The presentation will be given by Kirk Larson, Western Washington Public Affairs Specialist for the Social Security Administration. He has worked with the agency for over 25 years in both technical and supervisory roles. Kirk has presented Social Security information throughout the west coast and has appeared on numerous TV and radio shows to discuss Social Security issues. 

“Nine out of 10 Americans 65 and older receive Social Security benefits,” said Aaron Van Valkenburg, Pierce County Aging and Disability Resources manager. “Most estimates say 21 percent of married couples and 44 percent of single seniors rely on Social Security for 90 percent or more of their income. Regardless of current income, shifting to Social Security – in whole or in part – is an important step. Planning how to make the most of the Social Security benefit is crucial.”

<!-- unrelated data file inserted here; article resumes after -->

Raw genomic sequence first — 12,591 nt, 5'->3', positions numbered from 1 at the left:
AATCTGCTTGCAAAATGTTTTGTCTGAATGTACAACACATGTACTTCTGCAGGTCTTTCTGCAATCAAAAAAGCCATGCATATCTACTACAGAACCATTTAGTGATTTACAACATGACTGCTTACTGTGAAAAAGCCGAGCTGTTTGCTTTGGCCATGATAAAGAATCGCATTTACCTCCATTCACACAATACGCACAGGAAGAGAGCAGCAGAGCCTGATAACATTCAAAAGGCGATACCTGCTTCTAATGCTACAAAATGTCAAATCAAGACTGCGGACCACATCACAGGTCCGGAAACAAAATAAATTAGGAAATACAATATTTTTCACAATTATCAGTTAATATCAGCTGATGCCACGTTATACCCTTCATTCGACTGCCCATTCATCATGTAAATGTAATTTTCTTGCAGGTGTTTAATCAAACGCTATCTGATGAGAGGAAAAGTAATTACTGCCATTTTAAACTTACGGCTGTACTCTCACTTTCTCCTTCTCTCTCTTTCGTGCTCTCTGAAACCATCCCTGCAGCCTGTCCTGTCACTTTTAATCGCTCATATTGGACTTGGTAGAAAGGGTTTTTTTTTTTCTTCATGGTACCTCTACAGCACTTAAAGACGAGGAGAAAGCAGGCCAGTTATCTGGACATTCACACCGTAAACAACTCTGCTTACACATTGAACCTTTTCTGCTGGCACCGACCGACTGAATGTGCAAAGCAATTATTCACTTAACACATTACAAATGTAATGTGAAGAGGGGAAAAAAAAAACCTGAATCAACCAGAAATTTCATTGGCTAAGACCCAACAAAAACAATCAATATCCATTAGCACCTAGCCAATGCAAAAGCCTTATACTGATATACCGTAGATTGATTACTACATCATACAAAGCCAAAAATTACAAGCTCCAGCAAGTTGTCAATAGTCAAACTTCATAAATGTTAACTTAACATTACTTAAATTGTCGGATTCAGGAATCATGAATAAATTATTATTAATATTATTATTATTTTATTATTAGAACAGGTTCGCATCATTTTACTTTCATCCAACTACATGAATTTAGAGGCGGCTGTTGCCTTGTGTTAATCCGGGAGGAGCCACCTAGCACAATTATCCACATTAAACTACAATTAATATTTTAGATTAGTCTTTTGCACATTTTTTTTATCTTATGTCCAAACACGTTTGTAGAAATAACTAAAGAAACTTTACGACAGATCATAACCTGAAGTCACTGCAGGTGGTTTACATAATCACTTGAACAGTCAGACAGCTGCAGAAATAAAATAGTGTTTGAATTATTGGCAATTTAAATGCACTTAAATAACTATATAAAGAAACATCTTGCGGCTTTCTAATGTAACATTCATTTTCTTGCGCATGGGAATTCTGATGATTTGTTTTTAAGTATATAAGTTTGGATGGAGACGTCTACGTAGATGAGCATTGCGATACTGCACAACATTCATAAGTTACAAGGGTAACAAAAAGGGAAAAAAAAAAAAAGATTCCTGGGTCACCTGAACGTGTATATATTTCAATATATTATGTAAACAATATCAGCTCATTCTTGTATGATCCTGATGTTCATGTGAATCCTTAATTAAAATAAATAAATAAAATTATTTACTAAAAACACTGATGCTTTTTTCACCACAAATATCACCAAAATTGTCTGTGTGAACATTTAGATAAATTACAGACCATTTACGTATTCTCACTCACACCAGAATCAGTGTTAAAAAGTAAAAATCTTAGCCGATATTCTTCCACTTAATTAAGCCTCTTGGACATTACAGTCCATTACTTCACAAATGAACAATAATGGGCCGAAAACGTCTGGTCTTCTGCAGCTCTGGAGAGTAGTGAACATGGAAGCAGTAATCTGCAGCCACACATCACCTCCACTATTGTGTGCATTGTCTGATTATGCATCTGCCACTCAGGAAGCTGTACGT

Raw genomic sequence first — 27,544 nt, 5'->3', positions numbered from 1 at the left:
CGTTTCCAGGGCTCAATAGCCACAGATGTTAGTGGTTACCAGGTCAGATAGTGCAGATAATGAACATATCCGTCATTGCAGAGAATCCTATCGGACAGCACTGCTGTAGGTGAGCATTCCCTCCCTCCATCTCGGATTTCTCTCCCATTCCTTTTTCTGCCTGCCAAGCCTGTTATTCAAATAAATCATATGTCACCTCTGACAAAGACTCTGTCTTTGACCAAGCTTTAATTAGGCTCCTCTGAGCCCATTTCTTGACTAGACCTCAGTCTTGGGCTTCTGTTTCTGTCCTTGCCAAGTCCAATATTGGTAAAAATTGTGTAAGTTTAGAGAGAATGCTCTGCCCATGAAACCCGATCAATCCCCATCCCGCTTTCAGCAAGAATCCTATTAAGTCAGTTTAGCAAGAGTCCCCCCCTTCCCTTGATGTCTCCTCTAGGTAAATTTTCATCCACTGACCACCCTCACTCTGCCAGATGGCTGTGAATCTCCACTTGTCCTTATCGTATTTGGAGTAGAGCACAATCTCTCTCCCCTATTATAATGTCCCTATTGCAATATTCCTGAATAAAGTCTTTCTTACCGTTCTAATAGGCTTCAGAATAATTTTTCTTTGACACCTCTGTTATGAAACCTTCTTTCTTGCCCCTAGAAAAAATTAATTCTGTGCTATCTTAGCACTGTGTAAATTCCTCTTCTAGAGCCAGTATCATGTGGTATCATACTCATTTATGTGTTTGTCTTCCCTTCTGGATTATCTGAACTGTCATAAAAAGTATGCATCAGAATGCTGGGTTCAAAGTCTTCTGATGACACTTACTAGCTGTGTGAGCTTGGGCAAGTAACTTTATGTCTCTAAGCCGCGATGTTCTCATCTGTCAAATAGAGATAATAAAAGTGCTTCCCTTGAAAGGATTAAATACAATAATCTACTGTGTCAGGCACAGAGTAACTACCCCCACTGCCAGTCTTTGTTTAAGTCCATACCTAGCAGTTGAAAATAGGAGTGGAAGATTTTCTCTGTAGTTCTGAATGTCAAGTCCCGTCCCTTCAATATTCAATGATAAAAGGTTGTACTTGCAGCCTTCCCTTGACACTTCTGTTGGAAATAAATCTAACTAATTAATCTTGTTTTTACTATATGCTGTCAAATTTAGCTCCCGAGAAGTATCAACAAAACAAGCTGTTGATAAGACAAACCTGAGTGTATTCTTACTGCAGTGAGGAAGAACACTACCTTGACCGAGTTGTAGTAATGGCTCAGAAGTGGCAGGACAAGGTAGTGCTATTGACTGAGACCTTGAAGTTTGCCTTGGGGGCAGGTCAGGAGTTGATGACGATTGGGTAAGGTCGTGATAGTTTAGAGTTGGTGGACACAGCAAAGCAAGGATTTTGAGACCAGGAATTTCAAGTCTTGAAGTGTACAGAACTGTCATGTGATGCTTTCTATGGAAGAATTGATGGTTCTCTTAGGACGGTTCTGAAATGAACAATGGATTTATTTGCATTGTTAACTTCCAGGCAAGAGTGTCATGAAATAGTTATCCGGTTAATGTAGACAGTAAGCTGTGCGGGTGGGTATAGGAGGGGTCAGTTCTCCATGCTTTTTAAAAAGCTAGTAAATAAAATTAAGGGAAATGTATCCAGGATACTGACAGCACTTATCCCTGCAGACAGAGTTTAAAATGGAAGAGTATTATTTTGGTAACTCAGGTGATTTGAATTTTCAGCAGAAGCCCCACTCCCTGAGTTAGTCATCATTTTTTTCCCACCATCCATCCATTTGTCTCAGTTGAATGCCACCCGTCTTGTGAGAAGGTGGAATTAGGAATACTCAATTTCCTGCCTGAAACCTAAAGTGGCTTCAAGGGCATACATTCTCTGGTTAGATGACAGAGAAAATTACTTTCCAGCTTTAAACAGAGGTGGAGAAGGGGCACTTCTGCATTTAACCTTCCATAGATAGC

“Social Security 2020” is hosted by Brookdale Allenmore and sponsored by the Pierce County Human Services Aging and Disability Resource Center and Social Security Administration. The presentation is free, and no RSVP is required. For more information, contact the Aging & Disability Resource Center at (253) 798-4600 or 1 (800) 562-0332.

Purchasing forum to connect businesses with government contracting experts

Businesses will learn first-hand how to compete for contracts with local, state, and federal governments at the annual Greater Pierce County Purchasing Forum, presented by Pierce County’s Economic Development Department and City of Lakewood’s Economic Development Department.